Improving trot-canter transitions

Last Saturday I judged and taught a Ride-A-Test clinic at Autumn Hill Equestrian Center in Longmont, Colorado. Attendance was good, with 20 riders entered. Each first rode a test of his/her choice, and then received commentary and a 10-minute “mini lesson”. Tests ridden ranged from the new Rider Tests to the Prix St. Georges. Although there were some lovely performances, a recurring theme that day seemed to be “thoroughness” and connection, even at the higher levels. Many riders had problems with transitions between gaits, especially trot to canter. I’d like to outline a simple exercise I use frequently to help riders whose horses routinely come above the bit or against the hand in these transitions.

Start in a trot on the 20-meter circle, focusing on the correct tempo, bend, balance and round, soft connection to the outside rein. When this is achieved, gradually decrease the size of the circle to 12-15 meters. After the horse gets comfortable on this new, smaller circle, gradually begin leg-yielding back out to the 20-meter circle, carefully maintaining the same balance and soft connection.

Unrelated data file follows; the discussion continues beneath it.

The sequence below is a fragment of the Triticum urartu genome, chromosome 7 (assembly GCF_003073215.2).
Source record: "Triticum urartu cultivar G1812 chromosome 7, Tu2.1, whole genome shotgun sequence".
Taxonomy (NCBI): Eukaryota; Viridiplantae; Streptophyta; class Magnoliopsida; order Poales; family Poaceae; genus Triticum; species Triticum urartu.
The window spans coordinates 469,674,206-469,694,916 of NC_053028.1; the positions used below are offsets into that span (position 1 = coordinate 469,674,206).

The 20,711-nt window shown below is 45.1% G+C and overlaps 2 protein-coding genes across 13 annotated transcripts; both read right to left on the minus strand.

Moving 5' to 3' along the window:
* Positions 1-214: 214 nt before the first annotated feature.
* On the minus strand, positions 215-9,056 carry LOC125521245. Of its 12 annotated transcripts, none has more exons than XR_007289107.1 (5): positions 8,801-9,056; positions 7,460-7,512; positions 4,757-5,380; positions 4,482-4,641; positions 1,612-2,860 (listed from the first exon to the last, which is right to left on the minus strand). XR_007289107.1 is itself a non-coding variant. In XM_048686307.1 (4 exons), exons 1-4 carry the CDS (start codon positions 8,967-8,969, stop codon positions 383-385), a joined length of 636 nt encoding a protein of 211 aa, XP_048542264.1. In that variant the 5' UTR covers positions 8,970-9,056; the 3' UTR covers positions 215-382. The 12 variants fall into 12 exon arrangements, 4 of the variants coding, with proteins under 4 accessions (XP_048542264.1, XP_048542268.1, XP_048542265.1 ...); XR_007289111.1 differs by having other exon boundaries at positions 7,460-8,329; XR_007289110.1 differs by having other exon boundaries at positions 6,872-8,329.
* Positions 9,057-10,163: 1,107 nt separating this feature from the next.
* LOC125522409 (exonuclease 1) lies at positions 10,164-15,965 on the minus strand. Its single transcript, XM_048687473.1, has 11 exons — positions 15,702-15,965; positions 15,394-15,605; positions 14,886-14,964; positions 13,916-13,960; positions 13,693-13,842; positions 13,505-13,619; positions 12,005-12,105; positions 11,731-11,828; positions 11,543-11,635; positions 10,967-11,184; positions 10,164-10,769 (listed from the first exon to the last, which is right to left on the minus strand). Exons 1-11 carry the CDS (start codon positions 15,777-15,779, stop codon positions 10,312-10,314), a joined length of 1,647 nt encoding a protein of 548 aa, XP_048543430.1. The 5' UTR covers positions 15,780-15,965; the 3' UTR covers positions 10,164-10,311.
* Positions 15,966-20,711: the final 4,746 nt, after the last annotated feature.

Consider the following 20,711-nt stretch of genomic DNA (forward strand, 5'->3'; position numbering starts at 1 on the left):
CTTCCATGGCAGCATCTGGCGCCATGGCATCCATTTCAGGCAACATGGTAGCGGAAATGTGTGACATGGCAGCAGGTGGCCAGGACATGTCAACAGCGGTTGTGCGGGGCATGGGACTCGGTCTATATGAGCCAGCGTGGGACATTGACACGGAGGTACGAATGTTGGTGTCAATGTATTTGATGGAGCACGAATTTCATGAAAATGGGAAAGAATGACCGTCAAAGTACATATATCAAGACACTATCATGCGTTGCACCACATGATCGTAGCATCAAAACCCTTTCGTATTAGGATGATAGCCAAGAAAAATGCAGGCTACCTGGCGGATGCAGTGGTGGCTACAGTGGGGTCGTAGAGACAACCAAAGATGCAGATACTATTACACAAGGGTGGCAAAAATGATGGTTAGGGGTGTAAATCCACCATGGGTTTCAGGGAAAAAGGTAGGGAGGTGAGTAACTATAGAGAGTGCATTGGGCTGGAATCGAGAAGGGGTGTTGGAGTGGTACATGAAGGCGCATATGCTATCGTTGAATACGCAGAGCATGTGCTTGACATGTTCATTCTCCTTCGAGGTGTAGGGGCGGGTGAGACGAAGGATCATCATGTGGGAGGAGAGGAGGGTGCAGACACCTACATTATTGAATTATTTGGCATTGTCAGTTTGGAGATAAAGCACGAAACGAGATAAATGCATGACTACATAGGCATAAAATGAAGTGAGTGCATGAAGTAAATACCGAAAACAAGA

Before reaching the 20 meter circle and while still leg-yielding out, ask for the canter and notice what happens. Most horses stay in steadier balance and are less likely to hollow their backs or come about the bit in the transition. This is because during the exercise, the rider focuses on using the inside leg toward the outside rein, which helps keep the horse balanced and connected, especially if she remembers to soften the inside hand during the transition. Although the outside leg gives the aid for the strike-off, it is the inside leg to outside rein connection which maintains the balance and connection. This simple exercise often results in riders getting fewer comments like “above bit” or “hollow in transition.”

Try this and let me know if it works for you!


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Sandra C. Hotz

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